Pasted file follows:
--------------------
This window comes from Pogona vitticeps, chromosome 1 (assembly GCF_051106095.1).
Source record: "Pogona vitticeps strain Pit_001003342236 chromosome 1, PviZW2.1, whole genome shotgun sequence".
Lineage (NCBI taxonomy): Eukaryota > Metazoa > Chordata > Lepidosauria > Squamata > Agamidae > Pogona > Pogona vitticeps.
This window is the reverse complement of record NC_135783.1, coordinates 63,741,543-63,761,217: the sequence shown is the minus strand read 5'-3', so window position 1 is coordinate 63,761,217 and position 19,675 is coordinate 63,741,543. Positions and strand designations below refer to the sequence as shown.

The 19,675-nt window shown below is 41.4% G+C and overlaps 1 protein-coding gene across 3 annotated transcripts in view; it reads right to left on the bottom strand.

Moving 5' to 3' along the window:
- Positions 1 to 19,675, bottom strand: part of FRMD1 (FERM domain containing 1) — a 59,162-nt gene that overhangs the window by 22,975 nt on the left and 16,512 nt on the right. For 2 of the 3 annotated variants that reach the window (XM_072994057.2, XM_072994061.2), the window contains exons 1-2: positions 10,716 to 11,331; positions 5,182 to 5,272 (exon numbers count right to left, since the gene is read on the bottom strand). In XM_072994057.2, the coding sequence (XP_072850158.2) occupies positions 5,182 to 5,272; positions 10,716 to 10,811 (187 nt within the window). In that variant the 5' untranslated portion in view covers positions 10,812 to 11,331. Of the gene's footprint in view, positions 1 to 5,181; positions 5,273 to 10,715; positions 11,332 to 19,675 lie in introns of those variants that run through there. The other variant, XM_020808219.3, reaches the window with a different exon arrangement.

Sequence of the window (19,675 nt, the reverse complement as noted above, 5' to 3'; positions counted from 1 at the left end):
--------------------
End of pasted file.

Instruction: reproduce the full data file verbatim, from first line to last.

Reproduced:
This window comes from Pogona vitticeps, chromosome 1 (assembly GCF_051106095.1).
Source record: "Pogona vitticeps strain Pit_001003342236 chromosome 1, PviZW2.1, whole genome shotgun sequence".
Lineage (NCBI taxonomy): Eukaryota > Metazoa > Chordata > Lepidosauria > Squamata > Agamidae > Pogona > Pogona vitticeps.
This window is the reverse complement of record NC_135783.1, coordinates 63,741,543-63,761,217: the sequence shown is the minus strand read 5'-3', so window position 1 is coordinate 63,761,217 and position 19,675 is coordinate 63,741,543. Positions and strand designations below refer to the sequence as shown.

The 19,675-nt window shown below is 41.4% G+C and overlaps 1 protein-coding gene across 3 annotated transcripts in view; it reads right to left on the bottom strand.

Moving 5' to 3' along the window:
- Positions 1 to 19,675, bottom strand: part of FRMD1 (FERM domain containing 1) — a 59,162-nt gene that overhangs the window by 22,975 nt on the left and 16,512 nt on the right. For 2 of the 3 annotated variants that reach the window (XM_072994057.2, XM_072994061.2), the window contains exons 1-2: positions 10,716 to 11,331; positions 5,182 to 5,272 (exon numbers count right to left, since the gene is read on the bottom strand). In XM_072994057.2, the coding sequence (XP_072850158.2) occupies positions 5,182 to 5,272; positions 10,716 to 10,811 (187 nt within the window). In that variant the 5' untranslated portion in view covers positions 10,812 to 11,331. Of the gene's footprint in view, positions 1 to 5,181; positions 5,273 to 10,715; positions 11,332 to 19,675 lie in introns of those variants that run through there. The other variant, XM_020808219.3, reaches the window with a different exon arrangement.

Sequence of the window (19,675 nt, the reverse complement as noted above, 5' to 3'; positions counted from 1 at the left end):